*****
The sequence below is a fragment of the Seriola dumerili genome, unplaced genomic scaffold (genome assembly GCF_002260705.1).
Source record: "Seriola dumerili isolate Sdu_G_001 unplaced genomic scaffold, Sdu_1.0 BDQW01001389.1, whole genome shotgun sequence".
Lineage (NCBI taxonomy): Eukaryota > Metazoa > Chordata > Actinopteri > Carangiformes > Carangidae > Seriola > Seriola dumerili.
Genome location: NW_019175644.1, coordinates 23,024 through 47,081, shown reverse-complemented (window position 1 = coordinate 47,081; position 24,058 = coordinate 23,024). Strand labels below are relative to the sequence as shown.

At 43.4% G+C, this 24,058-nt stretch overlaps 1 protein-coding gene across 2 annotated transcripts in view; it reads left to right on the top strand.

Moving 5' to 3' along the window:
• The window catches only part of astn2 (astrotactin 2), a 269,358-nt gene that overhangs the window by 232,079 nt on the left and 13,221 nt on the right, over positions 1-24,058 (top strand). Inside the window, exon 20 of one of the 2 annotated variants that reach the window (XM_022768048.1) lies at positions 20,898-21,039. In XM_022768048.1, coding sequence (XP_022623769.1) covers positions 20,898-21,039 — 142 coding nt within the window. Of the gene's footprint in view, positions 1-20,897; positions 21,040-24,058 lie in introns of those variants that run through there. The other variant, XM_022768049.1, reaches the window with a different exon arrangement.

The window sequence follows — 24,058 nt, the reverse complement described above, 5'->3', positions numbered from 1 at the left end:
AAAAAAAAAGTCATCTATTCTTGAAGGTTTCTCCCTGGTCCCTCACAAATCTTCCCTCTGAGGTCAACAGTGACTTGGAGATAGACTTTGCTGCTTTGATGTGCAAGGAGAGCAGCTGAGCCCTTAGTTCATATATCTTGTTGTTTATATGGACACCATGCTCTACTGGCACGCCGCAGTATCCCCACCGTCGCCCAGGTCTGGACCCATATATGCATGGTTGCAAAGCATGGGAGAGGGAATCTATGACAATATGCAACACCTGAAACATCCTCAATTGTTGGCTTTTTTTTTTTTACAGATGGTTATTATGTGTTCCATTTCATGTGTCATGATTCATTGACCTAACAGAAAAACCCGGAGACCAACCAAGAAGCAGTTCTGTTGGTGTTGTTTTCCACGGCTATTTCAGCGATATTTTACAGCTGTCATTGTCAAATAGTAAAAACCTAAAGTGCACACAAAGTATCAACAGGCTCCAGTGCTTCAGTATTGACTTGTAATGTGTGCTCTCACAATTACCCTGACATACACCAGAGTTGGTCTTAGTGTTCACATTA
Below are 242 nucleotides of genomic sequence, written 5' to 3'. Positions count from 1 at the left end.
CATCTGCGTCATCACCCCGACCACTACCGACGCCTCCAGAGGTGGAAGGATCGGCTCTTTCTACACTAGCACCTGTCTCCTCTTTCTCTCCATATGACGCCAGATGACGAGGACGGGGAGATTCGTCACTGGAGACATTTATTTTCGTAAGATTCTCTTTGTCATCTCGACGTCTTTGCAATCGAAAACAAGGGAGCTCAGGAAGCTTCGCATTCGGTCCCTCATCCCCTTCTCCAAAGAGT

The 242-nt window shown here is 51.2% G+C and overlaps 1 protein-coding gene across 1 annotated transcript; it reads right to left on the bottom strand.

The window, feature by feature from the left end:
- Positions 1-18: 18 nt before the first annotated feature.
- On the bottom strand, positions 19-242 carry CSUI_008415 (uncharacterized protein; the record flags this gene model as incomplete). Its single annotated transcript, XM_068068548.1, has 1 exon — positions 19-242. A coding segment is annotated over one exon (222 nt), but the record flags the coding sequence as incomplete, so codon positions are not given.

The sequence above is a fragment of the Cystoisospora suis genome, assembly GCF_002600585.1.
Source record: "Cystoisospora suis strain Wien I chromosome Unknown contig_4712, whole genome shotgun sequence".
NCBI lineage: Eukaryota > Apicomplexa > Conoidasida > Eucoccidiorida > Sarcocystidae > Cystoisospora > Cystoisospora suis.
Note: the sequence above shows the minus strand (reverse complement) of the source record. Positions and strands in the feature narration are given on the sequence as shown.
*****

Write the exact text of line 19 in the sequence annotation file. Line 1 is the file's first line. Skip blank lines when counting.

Note: the sequence above shows the minus strand (reverse complement) of the source record. Positions and strands in the feature narration are given on the sequence as shown.